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On 4 March 2018 two Russian citizens Sergei and Yulia Skripal were reportedly poisoned in Salisbury, Wiltshire with the toxic chemical named A-234 under the British classification. On 12 March Foreign Secretary Johnson summoned me to the Foreign and Commonwealth Office and said that Russia was “highly likely” responsible for the attack. He invited us to respond by the next day, whether this had been a direct act by the state or Russia had lost control over this nerve agent. The incident had international repercussions, including expulsion of 150 Russian diplomats from 28 countries, notwithstanding the fact that the charges were based on assumptions and unverifiable intelligence. The Western countries lost the same number of Moscow-based staff. Meanwhile, the British government provided no evidence either to the public, its allies or Russia. Subsequent events revealed that no proof of Russia’s involvement existed. On 1 May, National Security adviser Sir Mark Sedwill confirmed that (despite a number of previous leaks) no suspect had been identified, a statement that speaks for itself.


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26.01.2018 - UNGA: Glorification of Nazism must stop (by Ambassador Yakovenko for RT)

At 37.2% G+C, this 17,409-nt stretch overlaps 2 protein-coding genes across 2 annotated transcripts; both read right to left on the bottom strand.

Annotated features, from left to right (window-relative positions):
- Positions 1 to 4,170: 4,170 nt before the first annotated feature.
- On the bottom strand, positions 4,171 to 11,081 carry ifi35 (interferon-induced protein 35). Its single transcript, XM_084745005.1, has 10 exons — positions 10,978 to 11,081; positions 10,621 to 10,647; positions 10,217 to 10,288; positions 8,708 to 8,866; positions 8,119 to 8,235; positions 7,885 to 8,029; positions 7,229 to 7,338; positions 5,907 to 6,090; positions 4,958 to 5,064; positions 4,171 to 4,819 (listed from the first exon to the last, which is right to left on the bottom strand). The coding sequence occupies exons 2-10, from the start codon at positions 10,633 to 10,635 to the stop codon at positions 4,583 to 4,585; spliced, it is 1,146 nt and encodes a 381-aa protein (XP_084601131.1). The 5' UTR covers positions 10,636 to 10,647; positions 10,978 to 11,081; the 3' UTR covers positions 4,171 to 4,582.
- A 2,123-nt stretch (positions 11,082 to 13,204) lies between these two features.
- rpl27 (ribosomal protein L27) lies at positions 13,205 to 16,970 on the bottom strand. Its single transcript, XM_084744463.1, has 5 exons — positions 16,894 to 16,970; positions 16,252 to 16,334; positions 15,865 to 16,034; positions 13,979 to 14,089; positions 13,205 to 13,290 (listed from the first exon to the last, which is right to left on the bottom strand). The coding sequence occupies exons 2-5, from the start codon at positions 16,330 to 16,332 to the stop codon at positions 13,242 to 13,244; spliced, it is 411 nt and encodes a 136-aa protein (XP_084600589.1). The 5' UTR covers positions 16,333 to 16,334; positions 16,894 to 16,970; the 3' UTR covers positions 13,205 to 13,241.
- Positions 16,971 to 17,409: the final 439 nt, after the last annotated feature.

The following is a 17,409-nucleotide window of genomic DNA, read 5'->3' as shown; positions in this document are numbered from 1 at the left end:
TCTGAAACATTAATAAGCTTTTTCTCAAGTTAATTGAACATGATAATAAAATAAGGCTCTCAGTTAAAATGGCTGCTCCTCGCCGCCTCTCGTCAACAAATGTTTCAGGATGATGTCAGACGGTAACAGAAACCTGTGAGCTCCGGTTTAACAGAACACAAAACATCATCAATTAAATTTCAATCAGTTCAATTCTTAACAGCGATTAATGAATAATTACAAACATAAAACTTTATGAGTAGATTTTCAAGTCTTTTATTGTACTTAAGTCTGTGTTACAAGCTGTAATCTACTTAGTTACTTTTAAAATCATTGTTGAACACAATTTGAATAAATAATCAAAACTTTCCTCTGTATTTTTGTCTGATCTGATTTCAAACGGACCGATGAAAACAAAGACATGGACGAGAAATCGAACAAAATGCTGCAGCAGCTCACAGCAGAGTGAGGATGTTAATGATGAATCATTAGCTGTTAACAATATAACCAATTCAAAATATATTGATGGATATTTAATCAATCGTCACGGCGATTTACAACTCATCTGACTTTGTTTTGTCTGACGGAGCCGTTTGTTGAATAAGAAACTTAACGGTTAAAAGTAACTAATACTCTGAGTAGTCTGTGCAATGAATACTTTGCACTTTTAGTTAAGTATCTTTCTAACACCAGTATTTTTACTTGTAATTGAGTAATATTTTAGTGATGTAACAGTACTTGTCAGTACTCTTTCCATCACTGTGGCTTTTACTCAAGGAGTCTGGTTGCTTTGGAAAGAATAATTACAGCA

In December the UN General Assembly (UNGA) adopted the traditional resolution on “Combating the glorification of Nazism, neo-Nazism and other practices that contribute to fuelling contemporary forms of racism, racial discrimination, xenophobia and related intolerance”. It was supported by an overwhelming majority of UN Member States: 133 states voted for this document, 57 became its co-sponsors, and only Ukraine and the United States voted against.


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19.10.2017 - Why to fight with memorials (by Ambassador Yakovenko for RT)

The campaign in Poland against World War II memorials to Soviet officers and soldiers, who had liberated the country from the Nazi occupation, is gaining momentum. Warsaw has created a legal framework allowing the disposal of Soviet/Russian memorial objects or taking them out of public sight, including the most widespread monuments of gratitude to the Red Army. Why?


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05.10.2017 - What You Have to Know about Status of Crimea (by Ambassador Yakovenko for RT)

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05.10.2017 - NATO increased military presence in Europe: road to nowhere (by Ambassador Yakovenko for RT)